ORLANDO, Fla. – Danny has been downgraded from a tropical storm to a depression after it made landfall Monday evening on South Carolina’s coast, threatening to dump several inches of rain on parts of the Southeast as it blusters inland.
Only hours after forming offshore, Danny had top sustained winds of 40 mph as it moved ashore just north of Hilton Head on Pritchards Island, the U.S. National Hurricane Center said. It added that Danny was expected to rapidly weaken over land as it heads into the Southeast on a track through parts of Georgia.
As of about 10:30 p.m., the NHC announced that Danny had weakened to tropical depression status.
The fourth named storm of this Atlantic hurricane season formed close to South Carolina’s coast during the afternoon Monday. Forecasters said it could be a rainmaker as far inland as the north Georgia Piedmont area and in northeast Alabama.
Dangerous surf conditions also were expected along parts of the Southeast seacoast, along with a threat of isolated tornadoes near the coast.
Tropical storm force winds were already recorded Monday afternoon in some spots in South Carolina just hours after Danny formed. A weather station at Folly Beach — just outside Charleston — recorded a wind gust of 41 mph during the day, the Miami-based hurricane center said.
At 8 p.m., the system was centered about 50 miles southwest of Charleston, South Carolina, according to the Miami-based hurricane center said. The system was moving to the west-northwest at 16 mph.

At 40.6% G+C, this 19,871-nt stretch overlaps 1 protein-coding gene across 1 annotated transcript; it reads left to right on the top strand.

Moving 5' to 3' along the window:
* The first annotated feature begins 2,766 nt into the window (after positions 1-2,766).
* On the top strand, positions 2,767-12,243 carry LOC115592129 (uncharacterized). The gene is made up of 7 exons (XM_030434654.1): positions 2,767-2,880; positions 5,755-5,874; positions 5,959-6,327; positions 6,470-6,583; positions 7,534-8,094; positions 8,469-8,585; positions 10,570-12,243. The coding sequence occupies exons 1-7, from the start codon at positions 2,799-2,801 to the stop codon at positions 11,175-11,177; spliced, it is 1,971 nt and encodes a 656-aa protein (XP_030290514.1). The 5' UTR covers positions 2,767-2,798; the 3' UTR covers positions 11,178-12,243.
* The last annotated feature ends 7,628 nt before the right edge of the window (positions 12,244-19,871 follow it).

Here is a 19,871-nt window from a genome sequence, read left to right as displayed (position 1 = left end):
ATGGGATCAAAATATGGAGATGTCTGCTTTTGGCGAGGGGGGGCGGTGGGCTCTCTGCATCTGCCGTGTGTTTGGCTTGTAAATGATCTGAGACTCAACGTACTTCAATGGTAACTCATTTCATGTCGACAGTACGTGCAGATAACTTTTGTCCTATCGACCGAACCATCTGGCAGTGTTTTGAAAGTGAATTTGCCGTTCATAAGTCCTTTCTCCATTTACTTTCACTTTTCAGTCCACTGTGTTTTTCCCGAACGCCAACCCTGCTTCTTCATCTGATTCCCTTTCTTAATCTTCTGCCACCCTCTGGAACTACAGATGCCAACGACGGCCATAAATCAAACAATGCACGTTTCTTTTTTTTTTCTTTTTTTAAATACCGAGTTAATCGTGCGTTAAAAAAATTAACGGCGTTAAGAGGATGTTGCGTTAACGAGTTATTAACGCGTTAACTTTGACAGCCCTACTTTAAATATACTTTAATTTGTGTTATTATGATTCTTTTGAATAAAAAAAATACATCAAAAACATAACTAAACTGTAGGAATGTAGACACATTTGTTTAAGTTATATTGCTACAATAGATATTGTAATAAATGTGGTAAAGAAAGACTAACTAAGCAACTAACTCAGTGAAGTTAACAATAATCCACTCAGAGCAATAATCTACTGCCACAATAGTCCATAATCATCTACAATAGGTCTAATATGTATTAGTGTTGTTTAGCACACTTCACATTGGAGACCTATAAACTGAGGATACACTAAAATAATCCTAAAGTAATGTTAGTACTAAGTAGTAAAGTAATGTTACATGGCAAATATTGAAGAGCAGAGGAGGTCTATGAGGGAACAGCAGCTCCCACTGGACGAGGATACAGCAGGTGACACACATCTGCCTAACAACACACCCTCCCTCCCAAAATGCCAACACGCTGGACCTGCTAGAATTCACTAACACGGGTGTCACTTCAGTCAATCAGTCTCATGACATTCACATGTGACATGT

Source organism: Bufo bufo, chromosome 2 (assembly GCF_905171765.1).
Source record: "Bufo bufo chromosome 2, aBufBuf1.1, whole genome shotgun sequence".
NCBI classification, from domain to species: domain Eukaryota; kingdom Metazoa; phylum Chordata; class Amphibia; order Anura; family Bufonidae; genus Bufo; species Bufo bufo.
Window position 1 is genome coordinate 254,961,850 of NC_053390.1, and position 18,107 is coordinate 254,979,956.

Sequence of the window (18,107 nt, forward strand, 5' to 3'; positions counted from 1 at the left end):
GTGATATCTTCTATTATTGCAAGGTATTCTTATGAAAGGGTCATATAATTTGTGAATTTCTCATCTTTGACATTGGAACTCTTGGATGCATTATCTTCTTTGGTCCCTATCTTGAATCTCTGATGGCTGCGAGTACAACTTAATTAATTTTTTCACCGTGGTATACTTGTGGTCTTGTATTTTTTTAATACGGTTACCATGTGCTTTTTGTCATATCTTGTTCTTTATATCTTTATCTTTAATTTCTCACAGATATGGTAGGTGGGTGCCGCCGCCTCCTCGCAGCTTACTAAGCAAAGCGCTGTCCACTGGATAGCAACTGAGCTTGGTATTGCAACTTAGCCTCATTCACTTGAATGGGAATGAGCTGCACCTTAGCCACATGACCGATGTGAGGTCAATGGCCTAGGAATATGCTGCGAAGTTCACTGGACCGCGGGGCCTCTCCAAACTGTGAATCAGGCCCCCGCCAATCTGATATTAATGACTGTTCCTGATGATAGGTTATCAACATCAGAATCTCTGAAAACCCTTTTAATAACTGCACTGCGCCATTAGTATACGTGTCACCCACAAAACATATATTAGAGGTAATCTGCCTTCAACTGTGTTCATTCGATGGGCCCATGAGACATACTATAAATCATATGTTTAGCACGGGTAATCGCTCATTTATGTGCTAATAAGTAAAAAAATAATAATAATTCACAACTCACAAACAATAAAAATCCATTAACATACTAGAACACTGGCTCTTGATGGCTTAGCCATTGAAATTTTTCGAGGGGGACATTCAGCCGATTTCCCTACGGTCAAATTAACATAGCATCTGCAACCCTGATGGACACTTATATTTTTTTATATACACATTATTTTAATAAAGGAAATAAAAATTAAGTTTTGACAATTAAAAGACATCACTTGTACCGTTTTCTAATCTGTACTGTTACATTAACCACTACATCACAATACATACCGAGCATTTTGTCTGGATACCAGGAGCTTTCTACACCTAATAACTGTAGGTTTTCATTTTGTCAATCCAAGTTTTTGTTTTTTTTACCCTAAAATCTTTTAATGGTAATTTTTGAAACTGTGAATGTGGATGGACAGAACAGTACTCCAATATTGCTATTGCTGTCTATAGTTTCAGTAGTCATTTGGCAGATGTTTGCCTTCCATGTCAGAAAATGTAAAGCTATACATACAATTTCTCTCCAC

A tropical storm warning was posted earlier Monday from Edisto Beach to South Santee River in South Carolina. The hurricane center said tropical storm conditions were expected to continue in the warning area for a few more hours after landfall.
The storm could produce between 1 and 3 inches of rain with higher amounts in some coastal areas of Georgia and South Carolina. Forecasters said heavier rainfall could occur in some scattered spots but the region has been dry, limiting the potential threat of any widespread flooding.
Danny, the fourth named storm of the 2021 Atlantic hurricane season, will not have a direct impact on Florida.
The next named storm will be called Elsa.
NHC will initiate advisories on Tropical Depression Four, located off the coast of South Carolina, at 1100 AM EDT (1500 UTC).— National Hurricane Center (@NHC_Atlantic) June 28, 2021
Elsewhere, a broad area of low pressure associated with a tropical wave is producing a small cluster of showers and thunderstorms over the eastern tropical Atlantic Ocean.
Some slow development is possible through the end of the week while this system moves quickly west to west-northwest at about 20 mph, likely reaching the Lesser Antilles late Wednesday.
The system has a 30% chance of tropical development over the next five days.
[VIDEO BELOW: News 6 meteorologist Troy Bridges’ pinpoint forecast for Central Florida]